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MAbs. 2017 Feb/Mar;9(2):297-306. doi: 10.1080/19420862.2016.1261775. Epub 2016 Nov 28.

Physiologically-based modeling to predict the clinical behavior of monoclonal antibodies directed against lymphocyte antigens.

Author information

1
a Department of Pharmaceutical Sciences , School of Pharmacy and Pharmaceutical Sciences, University at Buffalo, The State University of New York , Buffalo , NY , USA.

Abstract

Many clinically approved and investigational monoclonal antibody (mAb)-based therapeutics are directed against proteins located in the systemic circulation, including cytokines, growth factors, lymphocyte proteins, and shed antigens. Interaction between mAb and target may lead to non-linear pharmacokinetics (PK), characterized by rapid, target-mediated elimination. Several groups have reported that determinants of target-mediated elimination could include mAb-target binding, target expression, and target turnover. Recently, we scaled a physiologically-based pharmacokinetic model for mAb disposition to man and used it to predict the non-linear PK of mAbs directed against tumor epithelial proteins. In this work, we extended the previously described model to account for the influence of lymphocyte proteins on mAb PK in man. To account for the dynamic behavior of lymphocytes in the circulation, lymphocyte cycling between blood and lymphoid organs was described using first-order transfer rate constants. Use of lymphocyte cycling and reported target turnover rates in the model allowed the accurate prediction of the pharmacokinetics and pharmacodynamics (PD) of 4 mAbs (TRX1, MTRX1011a, rituximab, daclizumab) directed against 3 lymphocyte targets (CD4, CD20, CD25). The results described here suggest that the proposed model structure may be useful in the a priori prediction of the PK/PD properties of mAbs directed against antigens in the circulation.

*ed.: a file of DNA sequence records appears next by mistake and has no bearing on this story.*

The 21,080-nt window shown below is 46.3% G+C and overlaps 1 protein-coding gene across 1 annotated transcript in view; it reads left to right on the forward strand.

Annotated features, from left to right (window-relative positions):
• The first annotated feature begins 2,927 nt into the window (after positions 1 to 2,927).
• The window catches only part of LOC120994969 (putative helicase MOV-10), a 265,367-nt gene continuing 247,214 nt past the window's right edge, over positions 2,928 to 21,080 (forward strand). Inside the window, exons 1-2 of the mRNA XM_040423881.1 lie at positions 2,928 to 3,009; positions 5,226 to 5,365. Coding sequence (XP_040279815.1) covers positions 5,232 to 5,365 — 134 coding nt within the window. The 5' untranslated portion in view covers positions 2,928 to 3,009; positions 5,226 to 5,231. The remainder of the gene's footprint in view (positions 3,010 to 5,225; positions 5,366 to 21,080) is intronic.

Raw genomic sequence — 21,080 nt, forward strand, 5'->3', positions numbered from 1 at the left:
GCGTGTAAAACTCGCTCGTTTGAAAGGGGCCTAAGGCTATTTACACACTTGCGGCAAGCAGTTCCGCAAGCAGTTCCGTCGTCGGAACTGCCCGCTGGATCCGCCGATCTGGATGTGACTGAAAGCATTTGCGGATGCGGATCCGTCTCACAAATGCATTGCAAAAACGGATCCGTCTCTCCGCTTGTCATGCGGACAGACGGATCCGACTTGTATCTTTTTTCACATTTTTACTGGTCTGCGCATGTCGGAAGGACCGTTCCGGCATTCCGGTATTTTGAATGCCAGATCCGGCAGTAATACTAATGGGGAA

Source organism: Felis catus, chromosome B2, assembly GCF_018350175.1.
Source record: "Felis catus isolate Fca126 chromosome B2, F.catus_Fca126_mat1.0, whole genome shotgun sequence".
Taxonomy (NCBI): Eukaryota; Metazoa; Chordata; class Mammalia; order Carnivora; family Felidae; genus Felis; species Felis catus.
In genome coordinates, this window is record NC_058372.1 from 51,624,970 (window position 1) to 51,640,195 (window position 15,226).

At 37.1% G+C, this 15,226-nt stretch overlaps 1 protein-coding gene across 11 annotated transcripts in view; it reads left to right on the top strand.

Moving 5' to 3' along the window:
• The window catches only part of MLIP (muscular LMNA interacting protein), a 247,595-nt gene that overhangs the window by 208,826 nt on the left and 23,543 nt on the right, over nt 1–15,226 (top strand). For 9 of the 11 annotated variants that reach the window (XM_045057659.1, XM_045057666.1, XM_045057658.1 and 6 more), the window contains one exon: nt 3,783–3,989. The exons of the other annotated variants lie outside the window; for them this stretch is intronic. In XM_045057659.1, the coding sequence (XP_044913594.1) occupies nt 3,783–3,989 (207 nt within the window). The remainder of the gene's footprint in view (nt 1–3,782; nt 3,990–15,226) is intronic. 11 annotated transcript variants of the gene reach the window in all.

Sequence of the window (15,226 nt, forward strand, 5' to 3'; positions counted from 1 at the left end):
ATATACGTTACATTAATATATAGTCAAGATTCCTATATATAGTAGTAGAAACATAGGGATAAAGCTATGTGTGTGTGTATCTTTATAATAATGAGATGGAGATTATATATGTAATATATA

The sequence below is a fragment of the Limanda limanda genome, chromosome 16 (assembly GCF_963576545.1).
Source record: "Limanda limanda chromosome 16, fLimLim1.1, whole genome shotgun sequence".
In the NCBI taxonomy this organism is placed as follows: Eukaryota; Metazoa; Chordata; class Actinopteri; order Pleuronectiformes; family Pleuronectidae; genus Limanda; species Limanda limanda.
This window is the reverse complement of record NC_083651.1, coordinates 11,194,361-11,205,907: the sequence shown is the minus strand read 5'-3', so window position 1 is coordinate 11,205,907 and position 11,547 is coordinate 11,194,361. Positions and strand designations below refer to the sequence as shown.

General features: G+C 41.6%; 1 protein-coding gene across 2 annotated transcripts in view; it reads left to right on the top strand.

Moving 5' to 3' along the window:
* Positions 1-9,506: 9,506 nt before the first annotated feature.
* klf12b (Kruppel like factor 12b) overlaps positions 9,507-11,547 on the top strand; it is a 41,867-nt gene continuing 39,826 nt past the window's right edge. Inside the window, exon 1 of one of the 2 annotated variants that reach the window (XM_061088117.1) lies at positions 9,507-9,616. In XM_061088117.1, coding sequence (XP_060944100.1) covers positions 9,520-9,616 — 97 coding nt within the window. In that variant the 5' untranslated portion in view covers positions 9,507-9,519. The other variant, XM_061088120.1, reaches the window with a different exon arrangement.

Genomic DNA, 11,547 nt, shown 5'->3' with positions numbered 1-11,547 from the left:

KEYWORDS:

Clinical pharmacokinetics; lymphocyte; monoclonal antibodies; physiologically-based pharmacokinetics; receptor occupancy

PMID:
27892793
PMCID:
PMC5297519
DOI:
10.1080/19420862.2016.1261775
[Indexed for MEDLINE]
Free PMC Article

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